Flinders Ranges
AGM for 2018

An outcome from the AGM of the 19th of April is that there is a new President - Leigh Radford and a new Treasurer - Paul Bartley. 

The outgoing President has served the Society for a record number of years - thanks Rod.
The Location SA Map Viewer is a comprehensive suite of datasets on infrastructure, utilities, land use, water, business, industry, transport and other items. An interesting display of data in its own right. Link :- SA Map Viewer.

The RGS has a blogspot which has a series of interesting stories drawn from the Library's books by various cataloguers. Called  "From Machu Picchu to Darkest Africa at RGSSA", check it out at :-

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The Rare Book Discussion Group holds regular meetings throughout the year in the Society's rooms.  The program is in "Activities" in the main menu or can be accessed here .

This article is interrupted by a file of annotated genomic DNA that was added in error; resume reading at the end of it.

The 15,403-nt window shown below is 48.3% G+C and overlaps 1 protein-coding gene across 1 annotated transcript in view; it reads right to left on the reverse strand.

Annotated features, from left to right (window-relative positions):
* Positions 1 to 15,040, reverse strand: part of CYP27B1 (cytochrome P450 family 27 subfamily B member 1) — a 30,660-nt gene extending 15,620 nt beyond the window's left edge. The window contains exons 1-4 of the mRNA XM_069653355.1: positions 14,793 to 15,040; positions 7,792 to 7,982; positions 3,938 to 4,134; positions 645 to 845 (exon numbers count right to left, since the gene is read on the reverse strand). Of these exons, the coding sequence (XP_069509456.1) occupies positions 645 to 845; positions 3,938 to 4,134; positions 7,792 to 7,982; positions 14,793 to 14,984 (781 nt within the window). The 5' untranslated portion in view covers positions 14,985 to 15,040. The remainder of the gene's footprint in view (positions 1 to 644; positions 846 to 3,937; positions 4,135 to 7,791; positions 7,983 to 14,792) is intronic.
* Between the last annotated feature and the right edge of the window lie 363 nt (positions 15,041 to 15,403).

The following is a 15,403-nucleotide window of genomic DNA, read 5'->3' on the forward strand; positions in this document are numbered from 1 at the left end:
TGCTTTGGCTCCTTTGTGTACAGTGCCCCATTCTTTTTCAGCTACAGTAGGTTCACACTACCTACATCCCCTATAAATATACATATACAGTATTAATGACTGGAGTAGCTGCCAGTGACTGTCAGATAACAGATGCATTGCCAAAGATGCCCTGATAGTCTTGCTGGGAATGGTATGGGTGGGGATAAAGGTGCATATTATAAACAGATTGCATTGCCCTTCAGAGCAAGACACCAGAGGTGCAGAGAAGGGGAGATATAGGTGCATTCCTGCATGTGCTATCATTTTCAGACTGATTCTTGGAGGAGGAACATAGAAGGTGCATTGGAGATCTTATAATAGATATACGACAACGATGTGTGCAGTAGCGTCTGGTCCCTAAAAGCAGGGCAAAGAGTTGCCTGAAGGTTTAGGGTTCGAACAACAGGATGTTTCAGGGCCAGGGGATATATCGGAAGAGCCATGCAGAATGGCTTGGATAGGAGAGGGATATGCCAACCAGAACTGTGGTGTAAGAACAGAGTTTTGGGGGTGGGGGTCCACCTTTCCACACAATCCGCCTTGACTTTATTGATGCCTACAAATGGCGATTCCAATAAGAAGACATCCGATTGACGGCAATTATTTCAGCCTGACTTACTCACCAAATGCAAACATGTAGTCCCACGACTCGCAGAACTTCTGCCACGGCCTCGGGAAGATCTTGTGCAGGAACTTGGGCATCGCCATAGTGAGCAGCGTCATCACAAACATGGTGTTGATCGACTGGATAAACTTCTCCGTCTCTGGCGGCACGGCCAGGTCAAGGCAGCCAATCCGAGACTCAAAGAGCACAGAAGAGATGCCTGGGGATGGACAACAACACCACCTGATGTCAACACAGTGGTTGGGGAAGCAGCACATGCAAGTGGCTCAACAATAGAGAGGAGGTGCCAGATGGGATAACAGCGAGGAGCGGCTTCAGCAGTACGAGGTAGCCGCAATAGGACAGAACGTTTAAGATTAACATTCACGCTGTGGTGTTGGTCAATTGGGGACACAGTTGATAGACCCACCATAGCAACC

The discussion on the 26th of April will be "The Silver that turned to Gold" by Chris Durant. This is the story behind the publication of books on colonial matters by S W Silver & Co.

The extent of the Society's collection can be found under the menu heading Library / Catalogue of Holdings.  

Welcome to the Royal Geographical Society of South Australia.

The Society

The Royal Geographical Society of South Australia (RGSSA) is a voluntary, not-for-profit organisation for advancing geographical science and promoting public awareness and enjoyment of Geography and related topics. To this end, it provides an extensive library of antique, rare and current books, lectures on topical issues, awards to research and the study geographical subjects, and field activities.  For more information see the tab "The Society".

The RGSSA Library has a wide range of books, many of which have been acquired as part of the York Gate Collection.  (see Library / Book Collections) While much of the collection is about Australiana and natural history, there are many rare books on other topics.  

The book featured here and the Display Page is "Zee Atlas" by Arnold Colom and published in 1658. This was one of the largest sea atlases of its time and had 17 maps.  It was not meant for navigation but for libraries and commercial offices.

Next lecture:- 17th May 2018. 

Extreme Events in Australia's Geological Past that you Never Knew Existed by Dr Tom Raimondo.

For more on the lecture program see here.